Where Fertility Rates Are Low

Where fertility rates are low is where the world’s population will stabilize and eventually decrease. Developing countries, which have relatively high fertility rates, will likely experience population decline as a result of this trend. The replacement level is the number of births per woman, so where fertility rates are low, the population will remain stable. South Korea, Japan, Spain, and Italy all have fertility rates above 2.1. This level of population growth will have long-term negative consequences on the economy and social security of the country.

High prevalence of unmet needs for family planning

The term family planning refers to the process of determining a woman’s reproductive intent, and the availability of methods for achieving her goal. In many parts of the world, there is a significant disconnect between women’s intentions and the options available to them. According to the United Nations Population Division (UNPD), in 2015, 12% of married women globally had an unmet need for family planning. The unmet need for contraception varies by region and is reflected in the level of contraceptive use.

High prevalence of modern contraception

The prevalence of modern contraception varies by age, region, and religion. It increases with higher wealth quintiles, increased educational level, and number of children. The use of contraception declines with polygamous marriages and the death of a child. Religious practices also influence the use of modern contraception. Regardless of the source of the data, it is evident that the prevalence of modern contraception varies by region and religion.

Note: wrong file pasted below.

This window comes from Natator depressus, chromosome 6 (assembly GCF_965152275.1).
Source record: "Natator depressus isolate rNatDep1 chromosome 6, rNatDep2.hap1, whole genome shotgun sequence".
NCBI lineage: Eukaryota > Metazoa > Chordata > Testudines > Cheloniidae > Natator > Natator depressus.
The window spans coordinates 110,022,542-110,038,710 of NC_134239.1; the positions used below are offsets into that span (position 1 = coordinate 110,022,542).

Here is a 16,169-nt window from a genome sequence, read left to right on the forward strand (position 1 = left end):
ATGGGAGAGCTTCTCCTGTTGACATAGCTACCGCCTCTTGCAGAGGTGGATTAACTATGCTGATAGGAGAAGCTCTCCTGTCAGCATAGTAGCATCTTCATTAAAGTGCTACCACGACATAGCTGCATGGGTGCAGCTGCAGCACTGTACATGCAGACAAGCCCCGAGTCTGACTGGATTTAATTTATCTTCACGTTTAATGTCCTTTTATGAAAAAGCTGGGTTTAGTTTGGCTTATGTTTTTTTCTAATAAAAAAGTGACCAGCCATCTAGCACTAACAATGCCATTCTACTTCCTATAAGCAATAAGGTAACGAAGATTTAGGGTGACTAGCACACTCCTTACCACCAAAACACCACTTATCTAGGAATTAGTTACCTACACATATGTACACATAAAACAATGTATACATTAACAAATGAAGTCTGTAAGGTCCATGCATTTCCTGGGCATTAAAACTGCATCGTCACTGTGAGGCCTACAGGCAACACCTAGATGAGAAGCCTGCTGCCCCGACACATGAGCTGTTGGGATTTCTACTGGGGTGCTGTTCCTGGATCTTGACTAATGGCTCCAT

Low prevalence of contraception

While most studies find that women who cannot have children choose contraception, the actual reasons are varied. In Asia, for example, contraception use has declined in all but five countries, including Timor-Leste and Pakistan. The rate of contraception use among married women has remained low, despite increasing opposition to the use of contraceptives. This is particularly the case in Cambodia, where contraception is less readily available.

Areas with high use of contraception

Increasing use of contraception has been associated with a decline in the number of births in several areas, including Eastern and Southern Africa. It also has been associated with a reduction in the age at marriage and in extramarital sexual exposure. In Latin America and the Caribbean, use of contraception has been associated with a reduction in births, but postpartum infecundability has increased in nearly all countries. Areas with high use of contraception for fertility rates should be concerned with large residuals, as these suggest inaccuracies in measurement.

Areas with low use of modern contraception

Sub-Saharan Africa shows marked geographic variation in the use of modern contraception. In countries like Kenya and Nigeria, government policies have a big effect on contraception use, with nearly half of all women using injectables or implants. This pattern is most striking for unmarried women. In some countries, such as Rwanda and Iran, however, the use of modern contraception hasn’t increased in more than a decade. Tsui and colleagues looked at national-level data from 1985 to 2013 to determine the prevalence of various contraceptive methods in sub-Saharan Africa.